Jesus once said that the children of this world are wiser than the children of light (Luke 16:8). By this he meant that sometimes the unredeemed are more shrewd and more in tune with what is going on than the redeemed. Sometimes non-Christians simply “get it” while some Christians don’t.
It seems we have had a good example of this taking place this past week. There has been plenty of commentary offered on the whacko idea of the whacko Greens to eliminate the Lord’s Prayer in Federal Parliament. The strange thing is, much of the best commentary on this has come from non-Christians, while some of the worst commentary has come from those known as evangelical Christians.
Of course as soon as the story broke I did my own write-up about this: https://billmuehlenberg.com/2014/01/15/the-greens-ugly-misothiesm/
Other opinion pieces and commentaries have appeared, and some coming from evangelicals have been a bit embarrassing to be honest, while some really terrific pieces have come from those not even claiming to be Christians – or at least Bible-believing evangelicals.
There seems to be more boldness, wisdom and common sense from the non-Christians here than from the believers – thus the reference to Luke 16:8. While the non-Christians got to the point and knew what was at stake here, some of these Christian writers seemed to be far too concerned about being politically correct.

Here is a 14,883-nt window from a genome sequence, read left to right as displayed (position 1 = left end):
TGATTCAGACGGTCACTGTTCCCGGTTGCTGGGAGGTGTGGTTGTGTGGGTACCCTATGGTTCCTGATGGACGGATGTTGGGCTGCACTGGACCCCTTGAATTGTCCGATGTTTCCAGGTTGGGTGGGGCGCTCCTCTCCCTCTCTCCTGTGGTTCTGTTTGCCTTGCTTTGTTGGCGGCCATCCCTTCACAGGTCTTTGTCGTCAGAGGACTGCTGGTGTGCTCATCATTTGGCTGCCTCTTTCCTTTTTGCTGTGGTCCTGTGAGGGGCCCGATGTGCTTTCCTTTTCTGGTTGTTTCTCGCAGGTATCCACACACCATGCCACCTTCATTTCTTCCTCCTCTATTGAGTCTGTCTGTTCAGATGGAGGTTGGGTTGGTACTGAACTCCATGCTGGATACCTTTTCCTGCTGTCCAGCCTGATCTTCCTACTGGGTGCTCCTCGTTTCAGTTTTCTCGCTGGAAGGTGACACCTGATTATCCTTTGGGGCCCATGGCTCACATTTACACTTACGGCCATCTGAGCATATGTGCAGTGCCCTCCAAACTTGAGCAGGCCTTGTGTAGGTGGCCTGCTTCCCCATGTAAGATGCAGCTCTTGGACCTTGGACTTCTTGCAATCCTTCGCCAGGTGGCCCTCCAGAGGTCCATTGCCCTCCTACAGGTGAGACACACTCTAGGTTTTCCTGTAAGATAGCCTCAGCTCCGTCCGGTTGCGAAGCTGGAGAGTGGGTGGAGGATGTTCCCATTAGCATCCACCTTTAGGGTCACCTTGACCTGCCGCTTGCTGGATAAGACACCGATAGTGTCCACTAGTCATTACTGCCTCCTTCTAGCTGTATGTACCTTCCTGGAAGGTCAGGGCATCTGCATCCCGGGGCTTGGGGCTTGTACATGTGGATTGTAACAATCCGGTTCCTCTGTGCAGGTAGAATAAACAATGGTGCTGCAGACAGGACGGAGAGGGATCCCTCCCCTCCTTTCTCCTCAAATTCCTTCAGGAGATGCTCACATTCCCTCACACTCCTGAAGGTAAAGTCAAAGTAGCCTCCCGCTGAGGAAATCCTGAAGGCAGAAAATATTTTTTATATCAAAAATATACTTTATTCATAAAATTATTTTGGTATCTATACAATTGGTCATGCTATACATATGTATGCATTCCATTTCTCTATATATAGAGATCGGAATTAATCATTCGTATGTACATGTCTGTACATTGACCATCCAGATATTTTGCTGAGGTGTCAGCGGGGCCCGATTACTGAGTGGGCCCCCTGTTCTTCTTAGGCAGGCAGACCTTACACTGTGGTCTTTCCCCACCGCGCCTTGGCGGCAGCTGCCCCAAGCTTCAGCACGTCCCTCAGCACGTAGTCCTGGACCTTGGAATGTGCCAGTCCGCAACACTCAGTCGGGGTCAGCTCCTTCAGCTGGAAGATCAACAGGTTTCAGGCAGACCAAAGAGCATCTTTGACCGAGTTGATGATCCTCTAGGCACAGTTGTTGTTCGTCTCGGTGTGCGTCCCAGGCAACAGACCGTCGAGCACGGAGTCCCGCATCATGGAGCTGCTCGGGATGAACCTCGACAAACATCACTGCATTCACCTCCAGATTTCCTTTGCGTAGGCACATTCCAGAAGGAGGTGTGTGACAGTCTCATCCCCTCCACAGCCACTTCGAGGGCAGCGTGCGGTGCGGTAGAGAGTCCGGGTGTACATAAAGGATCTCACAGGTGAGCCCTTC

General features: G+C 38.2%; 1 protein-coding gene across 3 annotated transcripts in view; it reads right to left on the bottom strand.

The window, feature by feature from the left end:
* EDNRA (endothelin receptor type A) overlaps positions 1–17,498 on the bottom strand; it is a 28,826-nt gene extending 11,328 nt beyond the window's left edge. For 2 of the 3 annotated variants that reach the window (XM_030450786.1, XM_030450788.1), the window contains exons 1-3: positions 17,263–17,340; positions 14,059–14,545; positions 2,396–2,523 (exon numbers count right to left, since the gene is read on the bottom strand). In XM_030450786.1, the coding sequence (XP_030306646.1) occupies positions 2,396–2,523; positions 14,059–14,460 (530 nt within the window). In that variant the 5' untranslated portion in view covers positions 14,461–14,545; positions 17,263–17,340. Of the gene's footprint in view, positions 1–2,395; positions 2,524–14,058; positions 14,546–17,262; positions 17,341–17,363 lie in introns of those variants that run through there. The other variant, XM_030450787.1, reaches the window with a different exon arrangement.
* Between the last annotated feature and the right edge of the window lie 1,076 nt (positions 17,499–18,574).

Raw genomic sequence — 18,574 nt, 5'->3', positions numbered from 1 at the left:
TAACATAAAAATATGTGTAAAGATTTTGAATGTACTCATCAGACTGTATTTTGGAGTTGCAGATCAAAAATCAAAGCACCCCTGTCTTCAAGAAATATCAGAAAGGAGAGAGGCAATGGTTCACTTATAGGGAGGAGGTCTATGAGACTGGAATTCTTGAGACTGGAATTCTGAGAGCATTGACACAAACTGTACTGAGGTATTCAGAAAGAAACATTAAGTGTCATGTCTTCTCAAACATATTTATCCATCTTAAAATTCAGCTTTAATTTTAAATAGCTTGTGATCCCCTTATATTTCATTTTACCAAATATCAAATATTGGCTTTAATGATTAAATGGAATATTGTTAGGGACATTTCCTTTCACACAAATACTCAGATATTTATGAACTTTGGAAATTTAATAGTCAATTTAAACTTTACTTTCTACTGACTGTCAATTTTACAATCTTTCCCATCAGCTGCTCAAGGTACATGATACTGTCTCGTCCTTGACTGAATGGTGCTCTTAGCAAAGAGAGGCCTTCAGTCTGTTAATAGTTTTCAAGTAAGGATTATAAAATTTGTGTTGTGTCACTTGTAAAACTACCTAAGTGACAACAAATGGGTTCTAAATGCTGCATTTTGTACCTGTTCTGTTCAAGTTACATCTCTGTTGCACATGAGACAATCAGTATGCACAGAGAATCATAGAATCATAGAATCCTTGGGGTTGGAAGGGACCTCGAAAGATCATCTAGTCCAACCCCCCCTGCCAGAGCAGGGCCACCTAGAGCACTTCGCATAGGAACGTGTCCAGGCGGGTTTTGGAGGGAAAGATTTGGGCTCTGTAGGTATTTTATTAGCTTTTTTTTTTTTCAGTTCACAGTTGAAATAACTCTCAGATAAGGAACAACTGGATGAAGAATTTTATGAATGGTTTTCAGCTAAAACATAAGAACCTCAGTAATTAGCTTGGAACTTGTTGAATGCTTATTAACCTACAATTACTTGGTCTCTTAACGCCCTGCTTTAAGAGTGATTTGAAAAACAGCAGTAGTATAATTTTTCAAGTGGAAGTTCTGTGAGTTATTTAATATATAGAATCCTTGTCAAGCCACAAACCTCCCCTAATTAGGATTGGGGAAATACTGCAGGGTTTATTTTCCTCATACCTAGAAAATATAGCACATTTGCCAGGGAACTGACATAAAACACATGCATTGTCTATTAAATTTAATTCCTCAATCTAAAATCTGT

In two areas in particular I was quite disappointed by these Christian writers. First, they seemed utterly clueless as to the very real war we are in. As I wrote in my piece, this one episode alone (the call for the prayer ban) may not be all that much of a big deal. But if it is simply one example of many of a war against the public expression of our faith, then it is a big worry indeed.
This is all part of an incremental process to eliminate Christianity from the public arena. There have been plenty of other cases of this happening, and it is all part of the war against faith. And of course it is not just about eliminating faith from the public arena, but about a much bigger aim: to eliminate Christianity altogether.
Yet some of these Christian writers do not seem to have a clue here. Instead, they almost are siding with the Greens, so intent are they to please the masses and not rock the PC boat. Yet the non-Christian writers show none of the fear and men-pleasing PC. They are much more aware of the battle we are in.
The second thing which was so silly to drag up here was the issue of public prayer and hypocrisy which Jesus warned about in places like Matthew 5:6: “And when you pray, do not be like the hypocrites, for they love to pray standing in the synagogues and on the street corners to be seen by others. Truly I tell you, they have received their reward in full.”
Um, this has nothing whatsoever to do with the situation at hand. The Greens want to ban prayer; what Jesus is warning about is those who want to flaunt hypocritically their spirituality in public to impress others. Don’t these Christian writers even know about the facts in this case? No parliamentarian is forced to pray at these times. No one need even show up if they are not into prayer.